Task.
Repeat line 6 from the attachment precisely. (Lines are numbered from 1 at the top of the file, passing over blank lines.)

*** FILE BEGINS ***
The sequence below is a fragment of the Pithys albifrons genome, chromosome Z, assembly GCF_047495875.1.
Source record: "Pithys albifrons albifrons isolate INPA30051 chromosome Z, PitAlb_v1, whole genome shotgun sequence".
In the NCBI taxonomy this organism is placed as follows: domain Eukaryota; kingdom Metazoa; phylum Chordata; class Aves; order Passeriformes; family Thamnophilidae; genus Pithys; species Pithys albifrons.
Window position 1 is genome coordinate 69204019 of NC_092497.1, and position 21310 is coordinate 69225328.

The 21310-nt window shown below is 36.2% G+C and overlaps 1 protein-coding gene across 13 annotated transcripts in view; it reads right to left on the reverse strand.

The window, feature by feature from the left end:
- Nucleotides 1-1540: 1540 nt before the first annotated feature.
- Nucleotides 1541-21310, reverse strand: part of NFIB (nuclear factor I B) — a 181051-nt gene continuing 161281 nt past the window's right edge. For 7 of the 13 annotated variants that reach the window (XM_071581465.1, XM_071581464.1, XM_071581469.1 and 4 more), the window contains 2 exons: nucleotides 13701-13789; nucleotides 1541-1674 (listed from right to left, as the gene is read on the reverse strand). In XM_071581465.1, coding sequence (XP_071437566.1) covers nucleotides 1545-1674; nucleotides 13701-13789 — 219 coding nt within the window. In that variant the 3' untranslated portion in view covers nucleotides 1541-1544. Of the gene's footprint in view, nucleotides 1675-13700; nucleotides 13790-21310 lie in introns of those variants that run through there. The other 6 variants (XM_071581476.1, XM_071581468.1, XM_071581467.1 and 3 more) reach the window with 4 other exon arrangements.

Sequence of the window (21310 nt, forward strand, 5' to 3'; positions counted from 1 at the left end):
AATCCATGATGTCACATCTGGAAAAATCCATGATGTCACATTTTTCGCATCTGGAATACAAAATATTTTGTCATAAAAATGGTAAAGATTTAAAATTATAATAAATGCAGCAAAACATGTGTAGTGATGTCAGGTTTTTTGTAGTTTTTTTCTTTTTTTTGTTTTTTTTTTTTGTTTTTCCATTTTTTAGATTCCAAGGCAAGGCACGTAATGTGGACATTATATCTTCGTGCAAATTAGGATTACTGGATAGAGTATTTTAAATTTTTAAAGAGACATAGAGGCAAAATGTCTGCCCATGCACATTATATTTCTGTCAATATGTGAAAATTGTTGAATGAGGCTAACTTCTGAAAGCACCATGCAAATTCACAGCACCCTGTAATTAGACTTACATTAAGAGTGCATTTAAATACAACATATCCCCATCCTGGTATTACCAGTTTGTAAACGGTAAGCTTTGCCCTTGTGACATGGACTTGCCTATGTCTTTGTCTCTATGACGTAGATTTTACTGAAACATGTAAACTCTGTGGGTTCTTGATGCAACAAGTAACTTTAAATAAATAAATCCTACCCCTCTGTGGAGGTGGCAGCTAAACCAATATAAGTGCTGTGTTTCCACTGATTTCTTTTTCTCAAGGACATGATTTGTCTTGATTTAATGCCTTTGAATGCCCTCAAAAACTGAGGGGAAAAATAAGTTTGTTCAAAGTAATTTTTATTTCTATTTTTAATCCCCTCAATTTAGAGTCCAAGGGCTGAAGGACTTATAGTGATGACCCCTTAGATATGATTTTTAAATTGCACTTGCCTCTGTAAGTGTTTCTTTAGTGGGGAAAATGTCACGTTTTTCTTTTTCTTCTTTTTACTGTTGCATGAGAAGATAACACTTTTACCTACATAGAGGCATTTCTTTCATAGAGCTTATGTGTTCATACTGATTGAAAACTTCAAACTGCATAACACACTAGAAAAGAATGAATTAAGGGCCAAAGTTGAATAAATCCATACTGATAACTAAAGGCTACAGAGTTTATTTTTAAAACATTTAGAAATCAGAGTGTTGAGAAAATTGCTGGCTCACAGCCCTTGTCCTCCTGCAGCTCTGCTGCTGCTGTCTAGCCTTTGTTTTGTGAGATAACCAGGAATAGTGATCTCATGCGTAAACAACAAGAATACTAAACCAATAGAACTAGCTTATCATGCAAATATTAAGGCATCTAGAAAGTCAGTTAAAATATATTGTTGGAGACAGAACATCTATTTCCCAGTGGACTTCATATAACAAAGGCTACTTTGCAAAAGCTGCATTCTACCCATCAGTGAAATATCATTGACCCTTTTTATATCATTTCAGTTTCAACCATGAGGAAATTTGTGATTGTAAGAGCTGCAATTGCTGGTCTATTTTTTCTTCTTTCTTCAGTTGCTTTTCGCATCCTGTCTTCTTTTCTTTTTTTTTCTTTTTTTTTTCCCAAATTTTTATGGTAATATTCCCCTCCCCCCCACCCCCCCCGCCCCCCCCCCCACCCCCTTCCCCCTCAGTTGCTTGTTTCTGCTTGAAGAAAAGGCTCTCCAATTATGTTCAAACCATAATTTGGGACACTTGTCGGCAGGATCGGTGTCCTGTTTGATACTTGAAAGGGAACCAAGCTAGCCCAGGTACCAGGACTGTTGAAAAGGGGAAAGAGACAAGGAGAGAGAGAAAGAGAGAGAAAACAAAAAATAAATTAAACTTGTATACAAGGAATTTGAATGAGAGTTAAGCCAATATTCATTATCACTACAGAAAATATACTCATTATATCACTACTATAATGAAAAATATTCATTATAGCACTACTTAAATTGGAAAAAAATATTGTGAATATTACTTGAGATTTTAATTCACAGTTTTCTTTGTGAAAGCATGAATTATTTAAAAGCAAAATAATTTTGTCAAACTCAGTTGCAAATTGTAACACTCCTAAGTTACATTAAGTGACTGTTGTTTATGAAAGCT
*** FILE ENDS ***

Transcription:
The window, feature by feature from the left end: